Plastic Surgery News    Share    Share on FacebookTwitterShare on LinkedinE-mail article
Alpha hydroxyl acids are an important ingredient in a lot of cosmetic products including wrinkle-reducing creams and chemical peels, but until recently, scientists really didn't understand how AHAs really worked. Though no one could dispute the fact that these products did encourage the exfoliation and new growth of skin to enhance appearance, the actual chemical and physiological basis for their action was still undiscovered. Recently, however, a team of researchers were able to uncover the truth behind AHAs, opening up the potential to use this important cosmetic tool in medical applications. More

Study: Dermatologists most qualified for skin cancer, cosmetic procedures
PRNewswire via The Sacramento Bee    Share    Share on FacebookTwitterShare on LinkedinE-mail article
Primary care physicians say dermatologists are better qualified than other specialists to perform skin cancer surgery as well as a variety of cosmetic procedures, according to a new study published in the October Dermatologic Surgery journal. More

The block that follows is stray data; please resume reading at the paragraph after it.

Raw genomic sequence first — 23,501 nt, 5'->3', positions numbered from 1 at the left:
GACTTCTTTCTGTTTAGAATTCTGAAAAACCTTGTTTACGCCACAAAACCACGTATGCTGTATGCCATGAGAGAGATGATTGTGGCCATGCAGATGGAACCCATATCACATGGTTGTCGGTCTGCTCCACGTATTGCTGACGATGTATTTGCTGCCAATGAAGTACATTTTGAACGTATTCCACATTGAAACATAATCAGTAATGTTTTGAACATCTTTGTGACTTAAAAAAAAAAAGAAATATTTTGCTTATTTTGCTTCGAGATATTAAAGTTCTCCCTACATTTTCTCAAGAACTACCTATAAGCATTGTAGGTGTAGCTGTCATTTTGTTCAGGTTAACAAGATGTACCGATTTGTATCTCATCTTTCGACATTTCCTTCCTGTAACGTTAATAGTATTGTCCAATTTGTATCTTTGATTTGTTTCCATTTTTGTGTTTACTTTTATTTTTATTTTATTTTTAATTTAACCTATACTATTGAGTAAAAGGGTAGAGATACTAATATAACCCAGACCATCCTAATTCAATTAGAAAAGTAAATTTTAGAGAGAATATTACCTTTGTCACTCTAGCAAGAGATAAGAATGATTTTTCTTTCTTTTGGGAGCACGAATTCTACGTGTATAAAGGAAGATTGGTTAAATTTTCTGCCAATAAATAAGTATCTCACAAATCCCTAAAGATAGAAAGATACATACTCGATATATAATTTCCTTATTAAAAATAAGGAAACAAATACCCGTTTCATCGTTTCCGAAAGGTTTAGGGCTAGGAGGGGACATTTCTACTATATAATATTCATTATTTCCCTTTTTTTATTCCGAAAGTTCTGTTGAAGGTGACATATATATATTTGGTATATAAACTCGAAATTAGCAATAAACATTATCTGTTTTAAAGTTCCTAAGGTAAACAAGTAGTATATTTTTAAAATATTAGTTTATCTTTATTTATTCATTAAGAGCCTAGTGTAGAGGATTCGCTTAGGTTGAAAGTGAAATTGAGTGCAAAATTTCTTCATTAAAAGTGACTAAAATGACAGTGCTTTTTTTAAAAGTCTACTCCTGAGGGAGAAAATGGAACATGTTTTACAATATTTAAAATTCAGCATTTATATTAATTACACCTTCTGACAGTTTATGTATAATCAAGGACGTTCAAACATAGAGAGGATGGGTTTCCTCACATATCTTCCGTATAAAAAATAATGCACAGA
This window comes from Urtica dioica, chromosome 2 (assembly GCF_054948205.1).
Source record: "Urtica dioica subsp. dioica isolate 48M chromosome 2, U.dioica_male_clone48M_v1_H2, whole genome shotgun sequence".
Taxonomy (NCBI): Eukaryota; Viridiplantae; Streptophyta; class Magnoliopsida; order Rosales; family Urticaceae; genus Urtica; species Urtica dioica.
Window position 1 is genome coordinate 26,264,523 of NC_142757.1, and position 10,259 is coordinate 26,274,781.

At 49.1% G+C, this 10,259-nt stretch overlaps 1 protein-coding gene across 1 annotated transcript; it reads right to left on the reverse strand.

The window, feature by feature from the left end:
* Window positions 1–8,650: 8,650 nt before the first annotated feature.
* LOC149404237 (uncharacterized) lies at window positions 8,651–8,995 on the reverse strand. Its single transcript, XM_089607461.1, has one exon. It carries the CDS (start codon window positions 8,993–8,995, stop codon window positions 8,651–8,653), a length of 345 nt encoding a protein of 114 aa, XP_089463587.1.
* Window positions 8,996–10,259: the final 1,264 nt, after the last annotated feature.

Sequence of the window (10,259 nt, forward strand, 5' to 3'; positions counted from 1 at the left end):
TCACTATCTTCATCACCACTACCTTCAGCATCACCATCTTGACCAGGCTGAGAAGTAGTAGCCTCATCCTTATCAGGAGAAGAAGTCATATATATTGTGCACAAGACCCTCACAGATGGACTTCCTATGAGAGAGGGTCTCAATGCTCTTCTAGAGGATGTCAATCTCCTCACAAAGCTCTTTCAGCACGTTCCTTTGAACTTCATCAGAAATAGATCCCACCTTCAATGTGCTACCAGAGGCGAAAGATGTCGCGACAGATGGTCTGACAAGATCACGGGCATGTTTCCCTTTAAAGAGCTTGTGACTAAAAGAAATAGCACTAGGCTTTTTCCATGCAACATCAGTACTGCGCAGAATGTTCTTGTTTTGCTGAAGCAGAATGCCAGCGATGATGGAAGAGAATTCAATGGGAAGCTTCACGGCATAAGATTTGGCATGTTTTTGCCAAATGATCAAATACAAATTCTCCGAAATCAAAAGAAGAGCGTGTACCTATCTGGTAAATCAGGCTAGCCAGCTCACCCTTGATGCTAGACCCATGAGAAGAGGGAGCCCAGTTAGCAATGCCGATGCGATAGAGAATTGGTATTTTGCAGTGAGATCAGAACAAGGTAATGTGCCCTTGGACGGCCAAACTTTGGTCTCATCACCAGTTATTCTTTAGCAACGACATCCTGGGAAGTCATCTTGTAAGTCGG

Study: Absorption, tolerability, safety in juveniles as young as 2 months for antibacterial compound
Pharmalive.com    Share    Share on FacebookTwitterShare on LinkedinE-mail article
Ozenoxacin, a novel bactericidal nonfluorinated quinolone, in development as a topical treatment for impetigo and other infectious dermatological conditions, is available for licensing and commercialisation from Ferrer. The study, conducted at two centres in South Africa and involving 46 patients, demonstrated that topical Ozenoxacin was safe and well tolerated in adults and juveniles aged 2 months to 18 years, with no significant evidence for systemic exposure. More



Sea cucumbers, sea urchins could hold the key to looking young
Queen Mary, Univeristy of London via Phys.Org    Share    Share on FacebookTwitterShare on LinkedinE-mail article
The researchers investigated the genes of marine creatures, such as sea urchins and sea cucumbers, known as echinoderms. They found the genes for "messenger molecules" known as peptides, which are released by cells and tell other cells in their bodies what to do. The study was published online in the journals PLOS One and General and Comparative Endocrinology. More

Skin cancer thrives as tanning culture survives
CNBC    Share    Share on FacebookTwitterShare on LinkedinE-mail article
Despite piles of research on the skin cancer risks of sun exposure and tanning beds, dermatologists and cancer groups struggle to persuade people to protect their skin from ultraviolet rays. More

Medical spas growing in popularity
The Palm Beach Post    Share    Share on FacebookTwitterShare on LinkedinE-mail article